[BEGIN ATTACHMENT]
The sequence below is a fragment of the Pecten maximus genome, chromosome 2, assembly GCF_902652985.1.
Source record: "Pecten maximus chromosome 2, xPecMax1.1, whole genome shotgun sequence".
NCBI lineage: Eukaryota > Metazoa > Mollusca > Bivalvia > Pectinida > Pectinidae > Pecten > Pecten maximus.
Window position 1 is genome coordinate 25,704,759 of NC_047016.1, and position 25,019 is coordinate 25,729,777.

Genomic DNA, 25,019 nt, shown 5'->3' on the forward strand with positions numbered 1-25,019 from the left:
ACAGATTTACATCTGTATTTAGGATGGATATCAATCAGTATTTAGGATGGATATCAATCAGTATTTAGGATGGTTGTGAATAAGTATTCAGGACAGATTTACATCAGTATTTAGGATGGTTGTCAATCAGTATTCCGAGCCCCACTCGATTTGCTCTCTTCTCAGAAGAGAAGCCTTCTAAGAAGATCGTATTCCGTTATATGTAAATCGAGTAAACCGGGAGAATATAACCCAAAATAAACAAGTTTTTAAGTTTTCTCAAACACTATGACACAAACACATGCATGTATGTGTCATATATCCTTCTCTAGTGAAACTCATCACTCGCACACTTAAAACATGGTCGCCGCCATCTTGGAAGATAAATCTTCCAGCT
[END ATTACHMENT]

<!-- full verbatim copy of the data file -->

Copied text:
The sequence below is a fragment of the Pecten maximus genome, chromosome 2, assembly GCF_902652985.1.
Source record: "Pecten maximus chromosome 2, xPecMax1.1, whole genome shotgun sequence".
NCBI lineage: Eukaryota > Metazoa > Mollusca > Bivalvia > Pectinida > Pectinidae > Pecten > Pecten maximus.
Window position 1 is genome coordinate 25,704,759 of NC_047016.1, and position 25,019 is coordinate 25,729,777.

Genomic DNA, 25,019 nt, shown 5'->3' on the forward strand with positions numbered 1-25,019 from the left:
ACAGATTTACATCTGTATTTAGGATGGATATCAATCAGTATTTAGGATGGATATCAATCAGTATTTAGGATGGTTGTGAATAAGTATTCAGGACAGATTTACATCAGTATTTAGGATGGTTGTCAATCAGTATTCCGAGCCCCACTCGATTTGCTCTCTTCTCAGAAGAGAAGCCTTCTAAGAAGATCGTATTCCGTTATATGTAAATCGAGTAAACCGGGAGAATATAACCCAAAATAAACAAGTTTTTAAGTTTTCTCAAACACTATGACACAAACACATGCATGTATGTGTCATATATCCTTCTCTAGTGAAACTCATCACTCGCACACTTAAAACATGGTCGCCGCCATCTTGGAAGATAAATCTTCCAGCT